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Originally posted by H.

"And whats your theory about PAN AM 103? was that entropy as well???"

and later:

"The thing is , if he put it in the context of Entropy based warfare then the whole concept is far more understandable."

It's clear he talks nonsense . . . poor chap . . .



posted on Dec, 12 2005 @ 09:45 AM
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the first part is called `fishing` to try and see if you really believe what your talking about

and second? entropy based warfare > read this:

Mark Herman, Entropy-Based Warfare: A Unified Theory for Modeling the Revolution in Military Affairs.

you`ll understand more about entropy and focused leverage within the context of the military and war planning.



posted on Dec, 16 2005 @ 01:14 AM
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The National Transportation Safety Board released the update on its investigation into the accident involving Southwest Airlines flight 1248, a Boeing 737-700 on December 8, 2005, at Midway Airport in Chicago, Illinois. The airplane overran runway 31C during the landing rollout.

"Flying pilot (Captain) stated that he could not get the reverse thrust levers out of the stowed position. The first officer, after several seconds, noticed that the thrust reversers were not deployed and activated the reversers without a problem. . .

. . . Each engine has two thrust reverser sleeves. FDR data indicated that all four sleeves were deployed until after the airplane left the paved runway overrun surface. Hydraulic system B (that runs the thrust reversers) revealed no leaks."
And what about entropy?

More: www.ntsb.gov...

Cavitation due to entropy of a fluid is the phenomenon where small cavities of gas form in fluid. Cavitation occurs in pumps, or at restrictions in a flowing liquid. Cavitation means that cavities are forming in the liquid being pumped to the thrust reverser. Cavitation reduces efficiency of the thrust reversers dramatically.



posted on Dec, 16 2005 @ 03:12 AM
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Just saying it doesn't make it true. Where's the PROOF. There are a half dozen reasons for the thrust reversers to not deploy, that have NOTHING to do with your entropy theory. Anything from contaminated hydraulic fluid, to a broken control arm.



posted on Dec, 16 2005 @ 03:14 AM
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or the pilot was concentrating on the bad weather landing and didn`t arm the automatic system and were manually deployed.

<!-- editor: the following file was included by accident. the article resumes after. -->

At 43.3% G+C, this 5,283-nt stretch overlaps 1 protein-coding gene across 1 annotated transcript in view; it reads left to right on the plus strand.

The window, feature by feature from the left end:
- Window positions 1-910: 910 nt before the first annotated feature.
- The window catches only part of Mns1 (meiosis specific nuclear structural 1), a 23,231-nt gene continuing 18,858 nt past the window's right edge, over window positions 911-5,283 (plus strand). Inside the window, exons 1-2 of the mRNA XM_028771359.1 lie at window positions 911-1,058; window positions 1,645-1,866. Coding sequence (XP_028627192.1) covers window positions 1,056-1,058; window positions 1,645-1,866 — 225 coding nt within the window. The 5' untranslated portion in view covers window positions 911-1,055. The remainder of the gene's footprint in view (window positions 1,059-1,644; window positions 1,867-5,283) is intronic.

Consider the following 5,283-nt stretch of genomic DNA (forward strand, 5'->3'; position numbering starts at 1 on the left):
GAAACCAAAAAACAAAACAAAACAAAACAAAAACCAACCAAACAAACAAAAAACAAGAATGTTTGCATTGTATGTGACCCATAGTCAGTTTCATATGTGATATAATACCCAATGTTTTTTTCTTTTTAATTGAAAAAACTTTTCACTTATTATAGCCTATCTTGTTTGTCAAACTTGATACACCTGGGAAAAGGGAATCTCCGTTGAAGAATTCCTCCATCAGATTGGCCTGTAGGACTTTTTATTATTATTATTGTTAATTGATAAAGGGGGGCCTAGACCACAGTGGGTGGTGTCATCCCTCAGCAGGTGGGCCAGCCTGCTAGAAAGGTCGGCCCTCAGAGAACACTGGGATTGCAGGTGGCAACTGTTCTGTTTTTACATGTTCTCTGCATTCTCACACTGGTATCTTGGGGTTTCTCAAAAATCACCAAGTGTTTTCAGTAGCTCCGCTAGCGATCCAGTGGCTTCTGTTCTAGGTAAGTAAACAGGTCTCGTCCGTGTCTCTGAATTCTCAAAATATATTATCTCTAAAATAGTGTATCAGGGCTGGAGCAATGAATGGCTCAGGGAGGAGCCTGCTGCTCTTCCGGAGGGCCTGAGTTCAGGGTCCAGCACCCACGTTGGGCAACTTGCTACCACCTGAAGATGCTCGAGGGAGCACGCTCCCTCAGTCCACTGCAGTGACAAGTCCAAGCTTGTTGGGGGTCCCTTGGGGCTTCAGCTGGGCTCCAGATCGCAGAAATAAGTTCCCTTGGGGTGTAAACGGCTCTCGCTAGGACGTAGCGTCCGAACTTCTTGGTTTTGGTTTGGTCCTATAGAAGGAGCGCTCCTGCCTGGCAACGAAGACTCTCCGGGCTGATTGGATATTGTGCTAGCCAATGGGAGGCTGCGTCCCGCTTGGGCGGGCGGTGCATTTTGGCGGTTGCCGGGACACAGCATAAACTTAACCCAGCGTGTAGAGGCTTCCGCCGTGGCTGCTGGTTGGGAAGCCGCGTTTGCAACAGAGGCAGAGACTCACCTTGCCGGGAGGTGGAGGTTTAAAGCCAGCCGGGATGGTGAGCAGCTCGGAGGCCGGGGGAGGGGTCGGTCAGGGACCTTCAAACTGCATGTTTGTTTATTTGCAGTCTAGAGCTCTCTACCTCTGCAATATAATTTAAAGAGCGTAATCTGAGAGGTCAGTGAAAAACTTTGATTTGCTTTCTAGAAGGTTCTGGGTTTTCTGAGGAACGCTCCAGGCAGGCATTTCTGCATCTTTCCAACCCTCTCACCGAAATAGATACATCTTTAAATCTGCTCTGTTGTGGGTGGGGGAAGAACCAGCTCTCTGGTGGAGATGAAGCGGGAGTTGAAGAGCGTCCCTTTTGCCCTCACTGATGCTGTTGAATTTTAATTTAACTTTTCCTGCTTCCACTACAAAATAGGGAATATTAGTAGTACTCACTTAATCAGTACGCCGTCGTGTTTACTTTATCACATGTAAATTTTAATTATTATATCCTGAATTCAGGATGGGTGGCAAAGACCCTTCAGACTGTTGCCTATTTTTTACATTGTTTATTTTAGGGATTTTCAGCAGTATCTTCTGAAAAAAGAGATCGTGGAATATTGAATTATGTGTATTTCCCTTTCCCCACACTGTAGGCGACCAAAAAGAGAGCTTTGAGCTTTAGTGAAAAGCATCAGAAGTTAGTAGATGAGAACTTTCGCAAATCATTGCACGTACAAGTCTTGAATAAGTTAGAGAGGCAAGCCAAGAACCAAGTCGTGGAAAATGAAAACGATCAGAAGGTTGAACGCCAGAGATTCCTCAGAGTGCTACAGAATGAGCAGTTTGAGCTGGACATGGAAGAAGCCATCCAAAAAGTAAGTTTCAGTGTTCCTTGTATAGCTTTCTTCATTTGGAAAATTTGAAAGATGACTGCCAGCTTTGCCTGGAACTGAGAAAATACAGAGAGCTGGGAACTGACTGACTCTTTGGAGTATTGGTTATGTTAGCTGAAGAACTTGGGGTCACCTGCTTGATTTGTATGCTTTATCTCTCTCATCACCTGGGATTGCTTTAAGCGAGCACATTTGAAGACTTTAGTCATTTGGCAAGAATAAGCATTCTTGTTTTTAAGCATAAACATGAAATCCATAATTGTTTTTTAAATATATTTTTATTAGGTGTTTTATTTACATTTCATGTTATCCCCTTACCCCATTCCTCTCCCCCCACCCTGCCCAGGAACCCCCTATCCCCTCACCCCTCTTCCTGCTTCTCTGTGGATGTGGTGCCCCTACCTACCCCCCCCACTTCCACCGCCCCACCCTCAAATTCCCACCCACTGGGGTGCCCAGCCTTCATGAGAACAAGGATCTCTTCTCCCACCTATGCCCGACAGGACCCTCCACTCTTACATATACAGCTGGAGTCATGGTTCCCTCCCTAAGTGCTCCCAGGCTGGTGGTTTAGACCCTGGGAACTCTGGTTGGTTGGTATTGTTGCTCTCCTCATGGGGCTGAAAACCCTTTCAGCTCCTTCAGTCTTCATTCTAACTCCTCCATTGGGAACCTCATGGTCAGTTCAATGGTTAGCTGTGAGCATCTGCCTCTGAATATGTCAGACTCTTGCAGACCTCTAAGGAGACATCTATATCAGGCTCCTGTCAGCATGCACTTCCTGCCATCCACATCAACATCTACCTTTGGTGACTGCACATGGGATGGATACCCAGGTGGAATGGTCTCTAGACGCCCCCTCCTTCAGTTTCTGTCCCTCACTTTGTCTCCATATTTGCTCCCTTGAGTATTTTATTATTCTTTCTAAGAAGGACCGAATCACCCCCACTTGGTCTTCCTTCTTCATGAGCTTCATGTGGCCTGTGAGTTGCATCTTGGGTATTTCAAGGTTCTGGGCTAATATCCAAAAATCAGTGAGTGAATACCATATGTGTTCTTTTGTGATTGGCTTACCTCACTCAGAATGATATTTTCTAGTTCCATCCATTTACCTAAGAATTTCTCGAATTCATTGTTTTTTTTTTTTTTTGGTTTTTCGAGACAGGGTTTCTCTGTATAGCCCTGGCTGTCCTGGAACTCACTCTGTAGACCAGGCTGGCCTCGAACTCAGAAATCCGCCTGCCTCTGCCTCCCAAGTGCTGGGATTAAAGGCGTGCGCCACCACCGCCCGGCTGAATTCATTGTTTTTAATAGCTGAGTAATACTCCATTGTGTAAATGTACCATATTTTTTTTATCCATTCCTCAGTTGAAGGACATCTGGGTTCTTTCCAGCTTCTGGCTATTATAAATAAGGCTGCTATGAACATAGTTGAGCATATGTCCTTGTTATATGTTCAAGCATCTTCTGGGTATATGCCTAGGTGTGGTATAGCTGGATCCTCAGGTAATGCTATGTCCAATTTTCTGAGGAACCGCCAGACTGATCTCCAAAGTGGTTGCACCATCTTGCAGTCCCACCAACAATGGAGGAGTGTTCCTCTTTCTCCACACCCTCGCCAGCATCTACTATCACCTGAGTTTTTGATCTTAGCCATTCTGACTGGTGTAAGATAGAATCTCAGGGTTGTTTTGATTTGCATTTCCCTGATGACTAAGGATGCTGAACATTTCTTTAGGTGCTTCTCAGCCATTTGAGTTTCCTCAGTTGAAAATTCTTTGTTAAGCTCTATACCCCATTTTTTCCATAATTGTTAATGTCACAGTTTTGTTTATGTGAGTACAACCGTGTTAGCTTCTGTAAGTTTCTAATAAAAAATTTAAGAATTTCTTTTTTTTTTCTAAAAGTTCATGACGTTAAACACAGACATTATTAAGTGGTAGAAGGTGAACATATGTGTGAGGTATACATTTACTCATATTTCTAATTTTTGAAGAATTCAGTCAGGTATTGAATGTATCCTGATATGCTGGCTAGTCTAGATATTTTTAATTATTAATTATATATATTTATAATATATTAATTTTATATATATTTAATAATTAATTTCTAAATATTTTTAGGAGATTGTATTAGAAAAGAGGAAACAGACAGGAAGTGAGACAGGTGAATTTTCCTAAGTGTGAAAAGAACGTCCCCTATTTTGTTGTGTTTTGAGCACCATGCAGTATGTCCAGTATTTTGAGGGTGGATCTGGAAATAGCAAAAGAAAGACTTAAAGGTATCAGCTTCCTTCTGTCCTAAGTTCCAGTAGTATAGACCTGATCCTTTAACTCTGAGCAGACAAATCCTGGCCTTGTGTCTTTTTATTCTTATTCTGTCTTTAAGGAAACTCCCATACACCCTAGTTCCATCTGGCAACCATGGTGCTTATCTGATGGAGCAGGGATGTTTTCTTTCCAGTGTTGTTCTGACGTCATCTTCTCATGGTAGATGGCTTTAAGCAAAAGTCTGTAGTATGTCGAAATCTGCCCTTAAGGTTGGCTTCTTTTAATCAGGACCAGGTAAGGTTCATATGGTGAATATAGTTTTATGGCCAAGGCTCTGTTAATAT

not everything can be contributed to `entropy`



posted on Dec, 16 2005 @ 04:42 AM
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Testing and examination of the thrust reverser systems will continue . . .



posted on Dec, 30 2005 @ 03:14 AM
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A number of serious accidents occurred during the years 2001 to 2004 involving twin engine fixed-wing aircraft following the loss of some or all engine power. This study of the 63 twin-engine fixed-wing aircraft power loss accidents (11 fatal) during the period 1993 to 2002 identifies common themes to these accidents.

More: www.atsb.gov.au...



posted on Jan, 3 2006 @ 03:34 AM
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On 10 August 2004, the pilot of a Piper Aircraft Corporation PA-31-350 (Chieftain) aircraft, registered VH-MZV, was conducting a visual flight rules charter flight from Darwin (Australia) to Bathurst Island1 and return. The pilot was the only person onboard for the return to Darwin.

As the aircraft approached Darwin, air traffic control cleared the pilot to make a visual approach to runway 11. Recorded radar data indicated that at 5 NM the pilot turned onto the left base leg of the circuit at an altitude of about 1,000 ft. At about that time the pilot broadcast a Mayday2, indicating
that both engines had failed. He landed on tidal mudflats to the west of the airport.

The pilot recalled that the flight from Bathurst Island had been normal and that he had leaned the engines during the cruise at 3,500 ft. Turning onto the base leg, he reduced airspeed, extended the first stage of flap, lowered the landing gear and completed the pre-landing checklist. As the aircraft's speed reduced, the pilot moved the throttle controls forward, but neither engine responded. There was no significant yawing or rolling associated with the power loss. The pilot considered that both engines lost power simultaneously without any surging, misfiring, rough running or abnormal vibrations.

More: Piper Aircraft Corp PA-31-350, VH-MZV
www.atsb.gov.au...



posted on Jan, 6 2006 @ 06:08 AM
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On March 27, 2005, about 1745 central standard time, an experimental amateur-built Matthews Christen Eagle II, N85SM, owned by the rear seated private pilot, was destroyed on impact with terrain following an in-flight loss of control while maneuvering near Iowa City, Iowa.

A police interview of witnesses stated:
"I looked west [and] heard this plane [and] saw this plane doing flips coming down and I could hear the motor real plain till it seemed like the plane was close to the ground the motor died and then I couldn't see the plane anymore."

A FAA inspector examined the engine. No pre-impact anomalies were found during the engine examination.

Entropy won.

The Report
www.ntsb.gov...